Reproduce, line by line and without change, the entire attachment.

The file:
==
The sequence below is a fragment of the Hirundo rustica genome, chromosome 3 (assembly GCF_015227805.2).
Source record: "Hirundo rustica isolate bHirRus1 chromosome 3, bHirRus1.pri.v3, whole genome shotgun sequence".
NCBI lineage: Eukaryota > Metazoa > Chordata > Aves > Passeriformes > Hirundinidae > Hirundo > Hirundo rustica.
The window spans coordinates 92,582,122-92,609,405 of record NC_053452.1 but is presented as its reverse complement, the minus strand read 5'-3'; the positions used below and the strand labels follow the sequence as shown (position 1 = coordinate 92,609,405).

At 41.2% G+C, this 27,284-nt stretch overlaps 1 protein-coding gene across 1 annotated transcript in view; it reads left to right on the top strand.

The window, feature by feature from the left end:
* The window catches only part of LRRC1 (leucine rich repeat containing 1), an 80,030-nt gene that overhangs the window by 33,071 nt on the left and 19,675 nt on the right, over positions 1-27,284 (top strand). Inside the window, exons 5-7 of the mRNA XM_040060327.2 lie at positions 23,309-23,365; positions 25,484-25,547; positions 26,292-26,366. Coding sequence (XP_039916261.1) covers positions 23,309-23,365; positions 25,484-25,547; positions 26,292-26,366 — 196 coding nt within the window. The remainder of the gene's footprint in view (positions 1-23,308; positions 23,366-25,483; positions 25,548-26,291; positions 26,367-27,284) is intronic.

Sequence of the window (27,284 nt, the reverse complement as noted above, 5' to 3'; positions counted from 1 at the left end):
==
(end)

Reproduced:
The sequence below is a fragment of the Hirundo rustica genome, chromosome 3 (assembly GCF_015227805.2).
Source record: "Hirundo rustica isolate bHirRus1 chromosome 3, bHirRus1.pri.v3, whole genome shotgun sequence".
NCBI lineage: Eukaryota > Metazoa > Chordata > Aves > Passeriformes > Hirundinidae > Hirundo > Hirundo rustica.
The window spans coordinates 92,582,122-92,609,405 of record NC_053452.1 but is presented as its reverse complement, the minus strand read 5'-3'; the positions used below and the strand labels follow the sequence as shown (position 1 = coordinate 92,609,405).

At 41.2% G+C, this 27,284-nt stretch overlaps 1 protein-coding gene across 1 annotated transcript in view; it reads left to right on the top strand.

The window, feature by feature from the left end:
* The window catches only part of LRRC1 (leucine rich repeat containing 1), an 80,030-nt gene that overhangs the window by 33,071 nt on the left and 19,675 nt on the right, over positions 1-27,284 (top strand). Inside the window, exons 5-7 of the mRNA XM_040060327.2 lie at positions 23,309-23,365; positions 25,484-25,547; positions 26,292-26,366. Coding sequence (XP_039916261.1) covers positions 23,309-23,365; positions 25,484-25,547; positions 26,292-26,366 — 196 coding nt within the window. The remainder of the gene's footprint in view (positions 1-23,308; positions 23,366-25,483; positions 25,548-26,291; positions 26,367-27,284) is intronic.

Sequence of the window (27,284 nt, the reverse complement as noted above, 5' to 3'; positions counted from 1 at the left end):